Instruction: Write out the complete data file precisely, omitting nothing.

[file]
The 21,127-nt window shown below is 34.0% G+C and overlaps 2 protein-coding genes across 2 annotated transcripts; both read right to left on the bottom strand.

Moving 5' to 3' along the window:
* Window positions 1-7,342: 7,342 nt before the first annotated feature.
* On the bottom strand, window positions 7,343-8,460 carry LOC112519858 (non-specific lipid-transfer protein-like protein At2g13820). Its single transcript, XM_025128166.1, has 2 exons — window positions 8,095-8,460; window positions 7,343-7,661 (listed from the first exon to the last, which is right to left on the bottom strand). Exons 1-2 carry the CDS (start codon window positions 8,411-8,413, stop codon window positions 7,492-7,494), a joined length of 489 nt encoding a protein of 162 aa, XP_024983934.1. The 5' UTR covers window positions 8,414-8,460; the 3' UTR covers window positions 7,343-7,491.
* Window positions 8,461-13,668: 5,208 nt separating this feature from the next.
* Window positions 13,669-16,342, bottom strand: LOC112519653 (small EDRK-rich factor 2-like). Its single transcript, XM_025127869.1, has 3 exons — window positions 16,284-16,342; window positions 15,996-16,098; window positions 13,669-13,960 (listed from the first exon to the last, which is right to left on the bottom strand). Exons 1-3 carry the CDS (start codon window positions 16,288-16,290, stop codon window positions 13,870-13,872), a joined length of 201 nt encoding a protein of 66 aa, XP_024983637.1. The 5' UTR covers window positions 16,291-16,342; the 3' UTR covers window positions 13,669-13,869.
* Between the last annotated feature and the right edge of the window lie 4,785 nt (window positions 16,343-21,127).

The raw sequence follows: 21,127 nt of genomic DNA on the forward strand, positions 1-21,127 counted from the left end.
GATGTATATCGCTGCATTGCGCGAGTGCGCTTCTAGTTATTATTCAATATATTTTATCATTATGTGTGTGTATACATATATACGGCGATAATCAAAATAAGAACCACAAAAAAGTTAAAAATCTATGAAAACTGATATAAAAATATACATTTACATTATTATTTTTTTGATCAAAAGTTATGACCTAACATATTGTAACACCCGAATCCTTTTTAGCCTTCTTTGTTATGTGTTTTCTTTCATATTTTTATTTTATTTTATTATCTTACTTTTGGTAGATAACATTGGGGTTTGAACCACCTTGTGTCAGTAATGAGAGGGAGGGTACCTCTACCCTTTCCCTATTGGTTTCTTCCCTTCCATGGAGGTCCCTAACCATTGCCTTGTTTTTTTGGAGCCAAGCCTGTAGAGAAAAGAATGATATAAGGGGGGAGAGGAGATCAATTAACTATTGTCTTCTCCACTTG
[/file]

The 21,127-nt window shown below is 34.0% G+C and overlaps 2 protein-coding genes across 2 annotated transcripts; both read right to left on the bottom strand.

Moving 5' to 3' along the window:
* Window positions 1-7,342: 7,342 nt before the first annotated feature.
* On the bottom strand, window positions 7,343-8,460 carry LOC112519858 (non-specific lipid-transfer protein-like protein At2g13820). Its single transcript, XM_025128166.1, has 2 exons — window positions 8,095-8,460; window positions 7,343-7,661 (listed from the first exon to the last, which is right to left on the bottom strand). Exons 1-2 carry the CDS (start codon window positions 8,411-8,413, stop codon window positions 7,492-7,494), a joined length of 489 nt encoding a protein of 162 aa, XP_024983934.1. The 5' UTR covers window positions 8,414-8,460; the 3' UTR covers window positions 7,343-7,491.
* Window positions 8,461-13,668: 5,208 nt separating this feature from the next.
* Window positions 13,669-16,342, bottom strand: LOC112519653 (small EDRK-rich factor 2-like). Its single transcript, XM_025127869.1, has 3 exons — window positions 16,284-16,342; window positions 15,996-16,098; window positions 13,669-13,960 (listed from the first exon to the last, which is right to left on the bottom strand). Exons 1-3 carry the CDS (start codon window positions 16,288-16,290, stop codon window positions 13,870-13,872), a joined length of 201 nt encoding a protein of 66 aa, XP_024983637.1. The 5' UTR covers window positions 16,291-16,342; the 3' UTR covers window positions 13,669-13,869.
* Between the last annotated feature and the right edge of the window lie 4,785 nt (window positions 16,343-21,127).

The raw sequence follows: 21,127 nt of genomic DNA on the forward strand, positions 1-21,127 counted from the left end.
GATGTATATCGCTGCATTGCGCGAGTGCGCTTCTAGTTATTATTCAATATATTTTATCATTATGTGTGTGTATACATATATACGGCGATAATCAAAATAAGAACCACAAAAAAGTTAAAAATCTATGAAAACTGATATAAAAATATACATTTACATTATTATTTTTTTGATCAAAAGTTATGACCTAACATATTGTAACACCCGAATCCTTTTTAGCCTTCTTTGTTATGTGTTTTCTTTCATATTTTTATTTTATTTTATTATCTTACTTTTGGTAGATAACATTGGGGTTTGAACCACCTTGTGTCAGTAATGAGAGGGAGGGTACCTCTACCCTTTCCCTATTGGTTTCTTCCCTTCCATGGAGGTCCCTAACCATTGCCTTGTTTTTTTGGAGCCAAGCCTGTAGAGAAAAGAATGATATAAGGGGGGAGAGGAGATCAATTAACTATTGTCTTCTCCACTTG